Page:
“In 2018, $887.7 million of goods were traded between New Hampshire and Quebec,” said Marie-Claude Francoeur, the Quebec delegate to New England. “Our economies are closely linked and companies on both sides of the border rely on our vast cross-border supply chain network, especially in the field of aerospace and other manufacturing sectors.”

“The USMCA is really a substantial modernization from the original NAFTA,” said Linda Dempsey, vice president of international economic affairs policy at the National Association of Manufacturers. “We’ll definitely be more efficient in our production.”

In New Hampshire, that means production of components and equipment used in the aerospace, transportation, heavy industrial, food and medical device industries, as well as other goods that depend on free-flowing trade in North America.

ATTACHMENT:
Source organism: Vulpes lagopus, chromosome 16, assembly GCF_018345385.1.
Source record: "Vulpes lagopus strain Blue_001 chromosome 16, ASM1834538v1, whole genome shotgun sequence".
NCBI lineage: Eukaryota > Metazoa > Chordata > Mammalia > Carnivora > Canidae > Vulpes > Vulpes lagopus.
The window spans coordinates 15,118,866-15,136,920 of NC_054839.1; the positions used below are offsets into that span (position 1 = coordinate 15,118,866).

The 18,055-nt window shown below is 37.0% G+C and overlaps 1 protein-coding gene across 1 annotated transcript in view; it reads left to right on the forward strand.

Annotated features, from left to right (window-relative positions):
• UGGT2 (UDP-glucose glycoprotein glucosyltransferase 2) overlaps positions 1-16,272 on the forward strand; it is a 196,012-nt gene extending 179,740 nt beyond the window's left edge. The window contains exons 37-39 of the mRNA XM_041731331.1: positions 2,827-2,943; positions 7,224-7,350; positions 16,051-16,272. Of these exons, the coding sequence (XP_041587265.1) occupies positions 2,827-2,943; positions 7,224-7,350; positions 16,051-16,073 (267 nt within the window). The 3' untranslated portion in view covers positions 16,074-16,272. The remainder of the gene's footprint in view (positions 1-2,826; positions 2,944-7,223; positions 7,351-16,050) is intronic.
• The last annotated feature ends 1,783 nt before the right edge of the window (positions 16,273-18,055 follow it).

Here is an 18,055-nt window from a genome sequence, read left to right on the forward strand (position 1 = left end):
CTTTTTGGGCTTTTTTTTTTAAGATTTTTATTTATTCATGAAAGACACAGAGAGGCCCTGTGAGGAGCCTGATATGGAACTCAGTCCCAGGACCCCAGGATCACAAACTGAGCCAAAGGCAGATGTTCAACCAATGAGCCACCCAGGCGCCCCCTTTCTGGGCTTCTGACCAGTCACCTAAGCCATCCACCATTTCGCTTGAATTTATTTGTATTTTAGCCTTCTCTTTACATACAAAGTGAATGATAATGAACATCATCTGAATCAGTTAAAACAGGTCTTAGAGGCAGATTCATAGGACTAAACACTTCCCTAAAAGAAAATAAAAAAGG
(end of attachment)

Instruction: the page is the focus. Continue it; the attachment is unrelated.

“We obviously see it in some of the more sophisticated manufactured products out there in the tech space, such as communications technology. You might get some parts from Canada, some parts from Mexico; it might be assembled in the U.S. or assembled in one of the other two countries, and what it does is build the partnership — working together,” said Dempsey. “We hope that will be accelerated more with the USMCA. It means each of our economies is producing more  and higher-quality types of products, and that helps produce better-paying jobs here and helps us be more competitive, not just in North America, but the rest of the world.”

Key provisions

Ironically, the template for the new North American trade deal stems from updated rules that would have been in effect under the much larger, 11-nation Trans-Pacific Partnership trade deal, said Emily Blanchard, associate professor of business administration at the Tuck School of Dartmouth. Blanchard called the TPP, from which the U.S. withdrew shortly after President Trump took office in 2017, “sort of like an expanded NAFTA.” Among its provisions was new language regarding digital services, broadened patent protections and updated environmental standards.